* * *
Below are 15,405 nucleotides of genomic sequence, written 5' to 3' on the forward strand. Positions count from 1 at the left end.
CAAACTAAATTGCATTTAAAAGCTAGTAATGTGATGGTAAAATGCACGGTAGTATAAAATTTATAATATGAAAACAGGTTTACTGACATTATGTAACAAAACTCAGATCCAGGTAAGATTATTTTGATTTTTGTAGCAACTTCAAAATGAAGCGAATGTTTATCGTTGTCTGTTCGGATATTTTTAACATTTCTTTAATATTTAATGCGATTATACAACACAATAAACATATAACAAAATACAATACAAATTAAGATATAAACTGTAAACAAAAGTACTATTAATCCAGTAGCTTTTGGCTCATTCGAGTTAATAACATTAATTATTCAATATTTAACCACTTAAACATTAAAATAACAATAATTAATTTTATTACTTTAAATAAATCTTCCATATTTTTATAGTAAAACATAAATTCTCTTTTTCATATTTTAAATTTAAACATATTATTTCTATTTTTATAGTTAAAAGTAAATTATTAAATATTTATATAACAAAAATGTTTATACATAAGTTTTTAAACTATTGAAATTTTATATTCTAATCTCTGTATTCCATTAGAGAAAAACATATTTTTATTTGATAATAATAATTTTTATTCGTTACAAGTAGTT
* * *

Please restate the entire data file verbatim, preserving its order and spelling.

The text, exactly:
Below are 15,405 nucleotides of genomic sequence, written 5' to 3' on the forward strand. Positions count from 1 at the left end.
CAAACTAAATTGCATTTAAAAGCTAGTAATGTGATGGTAAAATGCACGGTAGTATAAAATTTATAATATGAAAACAGGTTTACTGACATTATGTAACAAAACTCAGATCCAGGTAAGATTATTTTGATTTTTGTAGCAACTTCAAAATGAAGCGAATGTTTATCGTTGTCTGTTCGGATATTTTTAACATTTCTTTAATATTTAATGCGATTATACAACACAATAAACATATAACAAAATACAATACAAATTAAGATATAAACTGTAAACAAAAGTACTATTAATCCAGTAGCTTTTGGCTCATTCGAGTTAATAACATTAATTATTCAATATTTAACCACTTAAACATTAAAATAACAATAATTAATTTTATTACTTTAAATAAATCTTCCATATTTTTATAGTAAAACATAAATTCTCTTTTTCATATTTTAAATTTAAACATATTATTTCTATTTTTATAGTTAAAAGTAAATTATTAAATATTTATATAACAAAAATGTTTATACATAAGTTTTTAAACTATTGAAATTTTATATTCTAATCTCTGTATTCCATTAGAGAAAAACATATTTTTATTTGATAATAATAATTTTTATTCGTTACAAGTAGTT